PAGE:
I cut off visits on advice of SW, letting him talk to DS1 on a mobile, he got my bbm number and added me, more messages (was going to jump of bridge etc loved us so much)I deleted him, he started phoning DS1 to get me, it was a nightmare tbh. We/I switched off all contact last year, it's been bliss.

VictorTango Tue 26-Feb-13 15:26:32

He would never walk away from the dc.

Even if I try and sort out official contact (set times and days) he says I am being controlling and using the children as a weapon.

A family member had this. Partner comes across a lovely guy, everyone is taken in by him (except 1 person who had him sussed from the start). It starts with put downs so your self esteem is lowered and you start to question yourself and blame yourself. It gets worse and worse as you start to be able to read what is going to happen and try to avoid it, then they get really angry as they don't have full control and that's when the physical abuse starts.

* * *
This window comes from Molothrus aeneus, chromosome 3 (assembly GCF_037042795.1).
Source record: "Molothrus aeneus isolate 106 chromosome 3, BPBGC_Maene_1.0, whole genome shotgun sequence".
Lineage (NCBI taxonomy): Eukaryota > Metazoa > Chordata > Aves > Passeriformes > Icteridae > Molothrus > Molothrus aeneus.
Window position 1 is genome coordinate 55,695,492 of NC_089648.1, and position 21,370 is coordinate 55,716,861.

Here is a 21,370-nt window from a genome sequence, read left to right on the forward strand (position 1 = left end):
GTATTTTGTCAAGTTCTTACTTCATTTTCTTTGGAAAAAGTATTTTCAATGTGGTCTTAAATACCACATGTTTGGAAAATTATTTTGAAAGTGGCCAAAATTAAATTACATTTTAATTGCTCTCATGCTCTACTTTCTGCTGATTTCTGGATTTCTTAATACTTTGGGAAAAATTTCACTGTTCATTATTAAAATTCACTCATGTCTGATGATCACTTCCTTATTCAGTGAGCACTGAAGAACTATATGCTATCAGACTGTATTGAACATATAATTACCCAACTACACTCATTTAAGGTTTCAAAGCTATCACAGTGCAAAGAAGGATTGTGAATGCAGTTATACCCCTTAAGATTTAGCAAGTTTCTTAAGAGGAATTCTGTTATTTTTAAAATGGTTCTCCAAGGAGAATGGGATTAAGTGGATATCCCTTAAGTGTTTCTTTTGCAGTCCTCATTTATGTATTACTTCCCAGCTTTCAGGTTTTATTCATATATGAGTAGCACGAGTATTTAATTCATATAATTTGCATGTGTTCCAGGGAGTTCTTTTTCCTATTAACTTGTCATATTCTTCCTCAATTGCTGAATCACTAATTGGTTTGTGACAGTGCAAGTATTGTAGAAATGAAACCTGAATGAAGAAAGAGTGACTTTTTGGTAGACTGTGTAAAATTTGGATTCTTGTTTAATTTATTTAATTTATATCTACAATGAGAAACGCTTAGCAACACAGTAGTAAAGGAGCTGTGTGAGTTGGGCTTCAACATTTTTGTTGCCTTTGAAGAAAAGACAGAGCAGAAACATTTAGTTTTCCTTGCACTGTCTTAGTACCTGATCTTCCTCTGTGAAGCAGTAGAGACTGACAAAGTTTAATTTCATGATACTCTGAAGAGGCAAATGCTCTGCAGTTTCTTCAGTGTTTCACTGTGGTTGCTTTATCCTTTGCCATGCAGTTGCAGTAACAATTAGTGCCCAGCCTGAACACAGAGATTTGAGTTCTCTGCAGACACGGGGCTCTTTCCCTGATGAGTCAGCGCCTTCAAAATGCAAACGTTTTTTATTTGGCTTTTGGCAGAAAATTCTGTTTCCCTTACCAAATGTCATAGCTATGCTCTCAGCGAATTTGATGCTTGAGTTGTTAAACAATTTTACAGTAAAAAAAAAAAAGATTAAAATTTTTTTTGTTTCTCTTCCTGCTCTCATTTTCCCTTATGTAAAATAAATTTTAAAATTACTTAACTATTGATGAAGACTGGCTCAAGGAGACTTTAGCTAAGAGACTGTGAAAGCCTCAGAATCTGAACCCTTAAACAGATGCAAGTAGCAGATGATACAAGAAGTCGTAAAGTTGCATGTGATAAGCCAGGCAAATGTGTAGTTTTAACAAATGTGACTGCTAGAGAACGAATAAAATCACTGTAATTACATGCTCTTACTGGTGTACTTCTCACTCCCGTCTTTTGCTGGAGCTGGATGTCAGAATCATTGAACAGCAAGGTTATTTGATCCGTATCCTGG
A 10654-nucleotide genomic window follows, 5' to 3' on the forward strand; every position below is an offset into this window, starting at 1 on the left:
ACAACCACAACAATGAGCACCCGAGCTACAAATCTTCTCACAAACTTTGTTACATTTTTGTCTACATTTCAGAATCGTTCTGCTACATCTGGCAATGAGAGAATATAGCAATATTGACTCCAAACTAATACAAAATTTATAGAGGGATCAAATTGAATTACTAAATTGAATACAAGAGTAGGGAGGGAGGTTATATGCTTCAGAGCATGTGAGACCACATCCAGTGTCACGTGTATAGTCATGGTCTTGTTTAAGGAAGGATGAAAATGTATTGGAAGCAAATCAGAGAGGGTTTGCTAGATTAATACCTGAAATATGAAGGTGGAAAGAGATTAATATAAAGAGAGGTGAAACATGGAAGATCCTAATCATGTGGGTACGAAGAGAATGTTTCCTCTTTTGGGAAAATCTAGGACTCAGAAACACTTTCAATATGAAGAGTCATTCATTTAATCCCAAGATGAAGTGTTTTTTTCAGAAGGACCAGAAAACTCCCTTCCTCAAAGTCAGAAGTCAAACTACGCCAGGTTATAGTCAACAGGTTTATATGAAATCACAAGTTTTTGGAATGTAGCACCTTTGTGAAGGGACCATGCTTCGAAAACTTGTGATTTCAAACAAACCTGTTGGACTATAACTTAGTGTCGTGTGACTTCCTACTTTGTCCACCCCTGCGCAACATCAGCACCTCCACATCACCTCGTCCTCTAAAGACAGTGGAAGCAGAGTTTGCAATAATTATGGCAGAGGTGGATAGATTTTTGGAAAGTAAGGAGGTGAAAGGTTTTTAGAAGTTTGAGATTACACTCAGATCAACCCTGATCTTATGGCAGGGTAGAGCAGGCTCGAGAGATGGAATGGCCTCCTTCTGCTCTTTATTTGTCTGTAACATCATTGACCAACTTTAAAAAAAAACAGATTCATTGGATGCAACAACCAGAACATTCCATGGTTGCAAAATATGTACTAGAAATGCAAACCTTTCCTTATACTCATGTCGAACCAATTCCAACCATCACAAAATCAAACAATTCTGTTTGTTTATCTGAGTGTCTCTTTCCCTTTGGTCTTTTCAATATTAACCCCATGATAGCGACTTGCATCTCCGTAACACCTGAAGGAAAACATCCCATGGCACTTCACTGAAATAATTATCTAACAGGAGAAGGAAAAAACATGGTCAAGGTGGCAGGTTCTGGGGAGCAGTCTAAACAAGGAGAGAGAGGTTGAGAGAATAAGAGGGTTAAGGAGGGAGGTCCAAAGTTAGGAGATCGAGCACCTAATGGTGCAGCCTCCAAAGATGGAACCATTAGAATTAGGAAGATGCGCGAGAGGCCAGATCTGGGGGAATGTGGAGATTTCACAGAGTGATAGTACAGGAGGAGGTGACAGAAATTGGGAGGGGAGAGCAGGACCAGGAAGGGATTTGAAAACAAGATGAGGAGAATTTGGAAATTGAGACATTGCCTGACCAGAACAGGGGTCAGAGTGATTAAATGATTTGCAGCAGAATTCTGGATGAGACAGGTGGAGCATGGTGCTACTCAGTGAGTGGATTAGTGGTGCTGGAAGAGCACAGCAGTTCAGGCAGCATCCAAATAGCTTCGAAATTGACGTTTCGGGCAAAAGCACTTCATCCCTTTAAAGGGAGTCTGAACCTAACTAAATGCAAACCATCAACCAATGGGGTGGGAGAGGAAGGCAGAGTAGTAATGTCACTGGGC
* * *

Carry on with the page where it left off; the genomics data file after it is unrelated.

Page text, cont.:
Absolutely NONE of this is your fault.
His is an abusive and controlling horrible, vile man.
I have no advice on how to get him out of your head. I honestly thing some counselling might help you come to terms with his behaviour and how he made you feel.
Until you can accept that this is NOT your fault he will be in your head.
I'm sure there will be others along who may be able to help with this.
I'm glad you got out in time!

VictorTango Tue 26-Feb-13 15:27:51

The word 'Weapon' seems to be his favourite at the moment. He seems to be shouting as loud and as far as possible.

Dahlen Tue 26-Feb-13 15:31:21